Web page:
University of Memphis Magazine
University of Memphis Photo
Summer 09 Features


Taking care of business
A point to prove
Clearing some space
Operation smile
Tapping your potential
Game play

Net gains: U of M Soccer
Domestic Violence Week
Noteworthy Happenings

For More Information:

Operation Smile: Feature Story

U of M's sixth annual Domestic Violence Awareness Week
U of M lends a hand to abuse/trauma victims

The U of M sponsors several programs designed to offset the effects of abuse/trauma, including:

Dr. Gayle Beck
Dr. Gayle Beck

The Athena Project is a research clinic at the U of M that offers free services to women who have experienced intimate partner violence or abuse. Dr. Gayle Beck, the Lillian and Morrie Moss Chair of Excellence in Psychology, founded the clinic in 2008. Participants receive a free mental-health assessment and possible treatment designed to alleviate the signs and symptoms of post-trauma stress. The treatment includes weekly one-on-one sessions that last for eight to 12 weeks.

Named after Athena, the goddess of war, the clinic has three goals: to provide free services for an under-resourced sector of the community, to train doctoral students how to work with this population and to generate data in an area that has minimal research. Graduate students serve as the point of contact and conduct the assessments.

“The whole prevalence of intimate partner violence is immense,” says Beck. “One in four is the statistic for women who have experienced an abusive romantic relationship at some point in their lives. The Shelby County Sheriff’s Department had more than 24,000 calls that were domestic violence-based last year.”

Since the children of these women have been exposed to inter-parental violence, Dr. Gilbert Parra, assistant professor of psychology, and associate professor of psychology Dr. Katherine Kitzmann have a component that deals with mental health for kids between the ages of 6 and 17.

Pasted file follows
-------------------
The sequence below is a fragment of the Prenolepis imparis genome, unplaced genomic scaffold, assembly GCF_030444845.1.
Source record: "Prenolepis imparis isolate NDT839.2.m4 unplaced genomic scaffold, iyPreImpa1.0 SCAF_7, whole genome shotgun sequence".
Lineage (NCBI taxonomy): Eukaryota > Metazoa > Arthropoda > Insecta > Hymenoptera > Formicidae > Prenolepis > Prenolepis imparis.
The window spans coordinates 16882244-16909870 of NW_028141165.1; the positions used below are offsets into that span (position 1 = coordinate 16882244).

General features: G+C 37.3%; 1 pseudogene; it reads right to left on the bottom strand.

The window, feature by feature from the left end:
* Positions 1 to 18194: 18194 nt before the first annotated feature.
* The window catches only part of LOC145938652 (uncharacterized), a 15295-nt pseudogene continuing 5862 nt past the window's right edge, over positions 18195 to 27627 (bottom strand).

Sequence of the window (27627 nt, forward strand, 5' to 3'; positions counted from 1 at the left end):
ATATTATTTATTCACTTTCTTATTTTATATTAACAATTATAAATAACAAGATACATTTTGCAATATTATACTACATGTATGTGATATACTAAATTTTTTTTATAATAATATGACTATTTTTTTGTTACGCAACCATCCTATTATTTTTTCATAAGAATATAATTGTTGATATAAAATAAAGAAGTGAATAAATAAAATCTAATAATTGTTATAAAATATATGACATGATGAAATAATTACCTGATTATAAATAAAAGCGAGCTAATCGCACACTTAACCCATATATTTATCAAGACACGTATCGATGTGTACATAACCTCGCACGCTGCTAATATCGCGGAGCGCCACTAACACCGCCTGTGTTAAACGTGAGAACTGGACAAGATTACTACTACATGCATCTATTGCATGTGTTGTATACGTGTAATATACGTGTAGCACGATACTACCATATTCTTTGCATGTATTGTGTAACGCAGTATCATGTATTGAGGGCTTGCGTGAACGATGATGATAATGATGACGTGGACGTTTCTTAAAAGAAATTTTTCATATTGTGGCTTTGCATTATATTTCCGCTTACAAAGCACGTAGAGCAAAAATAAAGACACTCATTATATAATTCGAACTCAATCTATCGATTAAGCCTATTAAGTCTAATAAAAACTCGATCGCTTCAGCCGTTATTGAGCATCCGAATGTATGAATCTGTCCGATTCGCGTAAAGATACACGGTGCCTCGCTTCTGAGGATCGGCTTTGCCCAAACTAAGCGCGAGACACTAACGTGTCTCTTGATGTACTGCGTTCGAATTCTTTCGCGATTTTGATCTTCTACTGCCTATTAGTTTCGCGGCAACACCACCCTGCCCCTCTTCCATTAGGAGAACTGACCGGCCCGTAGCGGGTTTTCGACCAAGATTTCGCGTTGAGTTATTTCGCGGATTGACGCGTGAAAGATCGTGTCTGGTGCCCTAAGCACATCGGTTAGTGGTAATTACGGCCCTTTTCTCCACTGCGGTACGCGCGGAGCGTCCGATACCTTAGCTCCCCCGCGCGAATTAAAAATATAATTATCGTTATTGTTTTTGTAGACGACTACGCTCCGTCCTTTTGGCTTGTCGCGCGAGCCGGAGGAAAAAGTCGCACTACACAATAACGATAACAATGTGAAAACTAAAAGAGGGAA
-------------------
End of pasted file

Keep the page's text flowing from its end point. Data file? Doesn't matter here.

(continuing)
The clinic is using the only empirically based treatment that focuses on post-traumatic stress disorder in female survivors of domestic violence, and its developer serves as a consultant. Beck hopes to eventually add small group treatment with additional funding. Contact Beck at 901/678-3973 or for more information.

Sr. Meghan Mcdevitt-Murphy
Dr. Meghan McDevitt-Murphy

Project Bravehearts, a study led by Dr. Meghan McDevitt-Murphy, U of M assistant professor of psychology, analyzes grieving families of homicide victims. The goal is to better understand the grief process to tailor interventions for the homicidally bereaved population.

“Most interventions for grief and trauma are derived from experiences of other kinds of losses,” says Dr. Bob Neimeyer, professor of psychology.

Participants had two assessments over a six-month period and were recruited from Victims to Victory, a nonprofit organization providing services to people in the wake of homicides, founded by Dr. Kitty Lawson (EdD ’91). Contact McDevitt-Murphy at 901/678-2891 or to learn more.

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Last Updated: 1/23/12